OPINION: Why White Supremacy Is a Nefarious Culprit Behind The Omicron Variant
The omicron variant has brought COVID-19 vaccine inequality to the media forefront. Soon after the pandemic began, experts encouraged richer nations to share the world’s finite vaccine supply with poorer nations. Not only would unvaccinated populations be more vulnerable to the disease, but it would increase the risk of the virus mutating into a vaccine-resistant form that could devastate the world.
But wealthier nations hoarded vaccines anyway.
While many wealthier countries bought too many vaccines, billions around the world living in low- to middle-income countries, many of which are in Africa, have yet to receive one. But vaccine inequality is not just about wealth; it is also about white supremacy. Vaccine deserts are another result of colonialism (together with imperialism), and racism, which continue to intentionally perpetuate the oppression of Black populations worldwide. But this time, white supremacy will harm white people, too.
Because although white people can discriminate, the rapidly spreading variant does not.
Access to vaccines has been an issue since the pandemic began, but vaccine inequality is largely talked about as a wealth issue—a poverty issue. Black Americans are more likely to live in vaccine deserts, areas further from places like hospitals or clinics that offer vaccines, because they are poorer than white Americans. When vaccines initially rolled out in the U.S., Black Americans were left behind with only 5% receiving vaccinations. This was largely blamed on poverty, lack of healthcare access, and vaccine hesitancy. Ironically, white Americans from richer neighborhoods gladly used their privilege to commute into these poorer, Black neighborhoods, inundating clinics to take vaccines for themselves.
Globally, only 6.6% are fully vaccinated in the entire continent of Africa. Yet, South Africa, the country with the highest population of white people in Africa, has one of the top vaccination rates in Africa. Although white South Africans have greater vaccine hesitancy than Black South Africans, they are more likely to be vaccinated than their Black peers, suggested to be the result of increased access to private clinics offering the vaccine.
But, discussing global wealth and vaccine distribution without mentioning European colonialism leaves out a large part of the story, but white people dominate public discourse, so perhaps the truth hurts.
Black Americans are on average poorer than white Americans because white supremacy designed it to be that way. Centuries of racist laws were crafted to benefit white people at the expense of Black people, beginning with African enslavement, a jumpstart to generational wealth for European colonizers residing on stolen Indigenous lands renamed as America. But, African countries continue to suffer from the downstream effects of colonialism, too, and some experts maintain that the economic oppression of Africa is linked to European exploitation and stealing of resources. But colonialism was not just about accruing wealth, it was the birthplace of white supremacy.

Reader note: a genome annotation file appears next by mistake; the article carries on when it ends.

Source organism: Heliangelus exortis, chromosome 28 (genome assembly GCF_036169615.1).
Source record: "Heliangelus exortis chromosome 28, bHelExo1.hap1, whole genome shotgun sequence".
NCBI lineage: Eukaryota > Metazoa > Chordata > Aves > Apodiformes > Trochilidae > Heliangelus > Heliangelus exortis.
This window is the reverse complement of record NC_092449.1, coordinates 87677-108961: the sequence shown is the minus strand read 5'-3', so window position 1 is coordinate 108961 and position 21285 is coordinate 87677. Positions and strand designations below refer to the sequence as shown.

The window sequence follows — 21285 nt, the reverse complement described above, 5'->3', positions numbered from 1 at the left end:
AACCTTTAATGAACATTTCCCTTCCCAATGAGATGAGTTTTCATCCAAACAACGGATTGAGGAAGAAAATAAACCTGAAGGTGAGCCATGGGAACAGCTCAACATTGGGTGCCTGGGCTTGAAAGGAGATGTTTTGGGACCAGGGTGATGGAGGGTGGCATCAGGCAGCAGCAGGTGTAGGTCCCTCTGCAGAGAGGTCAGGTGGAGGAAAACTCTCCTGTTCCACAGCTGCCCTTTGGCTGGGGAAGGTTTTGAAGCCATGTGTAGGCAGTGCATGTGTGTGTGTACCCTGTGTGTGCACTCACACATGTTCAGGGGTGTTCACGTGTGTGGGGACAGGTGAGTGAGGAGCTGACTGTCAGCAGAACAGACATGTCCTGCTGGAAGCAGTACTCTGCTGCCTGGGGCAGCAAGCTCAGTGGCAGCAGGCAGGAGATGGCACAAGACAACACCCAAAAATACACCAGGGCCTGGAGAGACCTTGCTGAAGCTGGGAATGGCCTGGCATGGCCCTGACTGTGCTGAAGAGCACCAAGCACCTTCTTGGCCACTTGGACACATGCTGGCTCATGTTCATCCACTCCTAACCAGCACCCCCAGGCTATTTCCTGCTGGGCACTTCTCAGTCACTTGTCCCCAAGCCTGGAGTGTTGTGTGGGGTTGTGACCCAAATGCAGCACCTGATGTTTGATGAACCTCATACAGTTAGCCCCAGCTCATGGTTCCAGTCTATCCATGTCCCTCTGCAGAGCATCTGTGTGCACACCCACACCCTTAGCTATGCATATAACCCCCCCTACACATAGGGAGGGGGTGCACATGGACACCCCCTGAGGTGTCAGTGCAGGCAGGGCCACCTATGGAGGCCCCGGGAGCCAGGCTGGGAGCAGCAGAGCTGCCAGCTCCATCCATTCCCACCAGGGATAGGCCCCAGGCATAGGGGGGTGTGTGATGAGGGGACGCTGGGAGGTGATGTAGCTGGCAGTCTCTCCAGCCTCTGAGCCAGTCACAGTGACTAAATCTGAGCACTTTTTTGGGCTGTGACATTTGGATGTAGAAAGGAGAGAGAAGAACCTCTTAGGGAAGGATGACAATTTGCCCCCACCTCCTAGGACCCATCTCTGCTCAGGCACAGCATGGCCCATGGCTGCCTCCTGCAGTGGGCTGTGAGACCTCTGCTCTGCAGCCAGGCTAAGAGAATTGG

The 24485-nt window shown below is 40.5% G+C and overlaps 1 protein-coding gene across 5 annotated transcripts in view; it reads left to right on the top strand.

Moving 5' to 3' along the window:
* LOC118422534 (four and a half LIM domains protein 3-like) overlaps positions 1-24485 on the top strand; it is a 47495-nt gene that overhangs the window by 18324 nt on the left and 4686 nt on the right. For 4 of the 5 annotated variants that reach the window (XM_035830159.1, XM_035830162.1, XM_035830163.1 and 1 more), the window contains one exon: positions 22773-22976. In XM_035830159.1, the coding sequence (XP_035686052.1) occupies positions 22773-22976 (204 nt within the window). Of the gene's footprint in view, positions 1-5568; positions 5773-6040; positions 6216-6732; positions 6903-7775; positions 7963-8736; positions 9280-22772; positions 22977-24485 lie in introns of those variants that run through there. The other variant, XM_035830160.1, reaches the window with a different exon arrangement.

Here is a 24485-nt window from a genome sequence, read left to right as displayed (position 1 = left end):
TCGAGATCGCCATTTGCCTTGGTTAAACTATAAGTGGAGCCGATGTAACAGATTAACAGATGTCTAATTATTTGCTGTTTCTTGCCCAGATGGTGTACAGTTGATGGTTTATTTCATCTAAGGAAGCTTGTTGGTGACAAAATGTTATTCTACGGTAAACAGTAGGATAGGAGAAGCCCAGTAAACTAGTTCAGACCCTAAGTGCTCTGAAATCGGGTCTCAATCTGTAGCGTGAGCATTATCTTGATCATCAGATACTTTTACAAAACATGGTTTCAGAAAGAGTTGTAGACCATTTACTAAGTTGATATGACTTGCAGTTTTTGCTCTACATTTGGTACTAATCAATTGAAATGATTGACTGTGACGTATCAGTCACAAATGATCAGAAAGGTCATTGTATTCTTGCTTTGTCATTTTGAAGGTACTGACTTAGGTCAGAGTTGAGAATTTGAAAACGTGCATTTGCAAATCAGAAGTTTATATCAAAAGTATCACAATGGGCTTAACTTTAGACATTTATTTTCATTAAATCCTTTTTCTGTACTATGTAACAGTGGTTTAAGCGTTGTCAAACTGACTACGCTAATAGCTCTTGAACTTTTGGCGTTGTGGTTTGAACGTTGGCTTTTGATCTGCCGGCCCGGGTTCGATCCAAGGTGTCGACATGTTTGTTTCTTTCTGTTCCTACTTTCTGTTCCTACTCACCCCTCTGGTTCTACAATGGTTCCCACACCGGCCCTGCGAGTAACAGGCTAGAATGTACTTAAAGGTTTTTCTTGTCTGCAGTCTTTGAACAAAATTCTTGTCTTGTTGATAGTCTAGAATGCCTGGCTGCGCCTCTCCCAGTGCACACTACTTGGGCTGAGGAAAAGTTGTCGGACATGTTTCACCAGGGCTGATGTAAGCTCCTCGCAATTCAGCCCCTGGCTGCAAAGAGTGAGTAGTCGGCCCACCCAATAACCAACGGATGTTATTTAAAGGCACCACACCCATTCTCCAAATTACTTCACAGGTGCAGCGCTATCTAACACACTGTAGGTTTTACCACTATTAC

The concept of race was created by the Portuguese in the 1400s to justify enslaving African people. Whiteness was synonymous with superiority and civility, and Blackness with inferiority and deviance. We learn about Jewish concentration camps during World War II, but we don’t learn that one of Germany’s first concentration camps was forged after their colonization and annihilation of the Herero people of modern-day Namibia. We don’t learn that German geneticists performed heinous experiments on African people to prove their racial inferiority.
European colonialist experimentation reared its ugly head in COVID-19 discourse, too. When vaccines were still under development, two French physicians sparked outrage when they suggested that African individuals be used as clinical trial subjects. The French have a long history of medical experimentation on African people, so this statement opened wounds.
One example occurred from 1921 to 1956, when French colonial governments forced millions of Africans to test the efficacy of injected medications, which caused severe side effects such as gangrene, blindness, and death.
To be sure, participation in COVID-19 vaccine trials is a good thing, but not in the context of such statements. Indeed, African countries along with other low to middle income resourced countries, did host COVID-19 vaccine trials. Yet, these same African countries ended up receiving less vaccines than richer, whiter countries once they were deemed effective.
The hoarding of vaccines by wealthier, whiter countries and the consuming of Black vaccine resources by white Americans are classic moves from the white supremacy playbook. The greed and entitlement of white supremacy results in the entire world being worse off, as vaccine deserts abound, and variants, like omicron, form and infiltrate wealthy and poor nations alike. So, if we want to fix vaccine inequality and stem the spread of this disease, then we need to fix white supremacy.
Amanda J. Calhoun, MD, MPH (@amandajoymd) is an Adult/Child Psychiatry Resident at Yale Child Study Center/Yale School of Medicine. Carmen Black, MD is an Assistant Professor in the Yale Department of Psychiatry at Yale School of Medicine. Both are Op Ed Project Fellows at Yale University.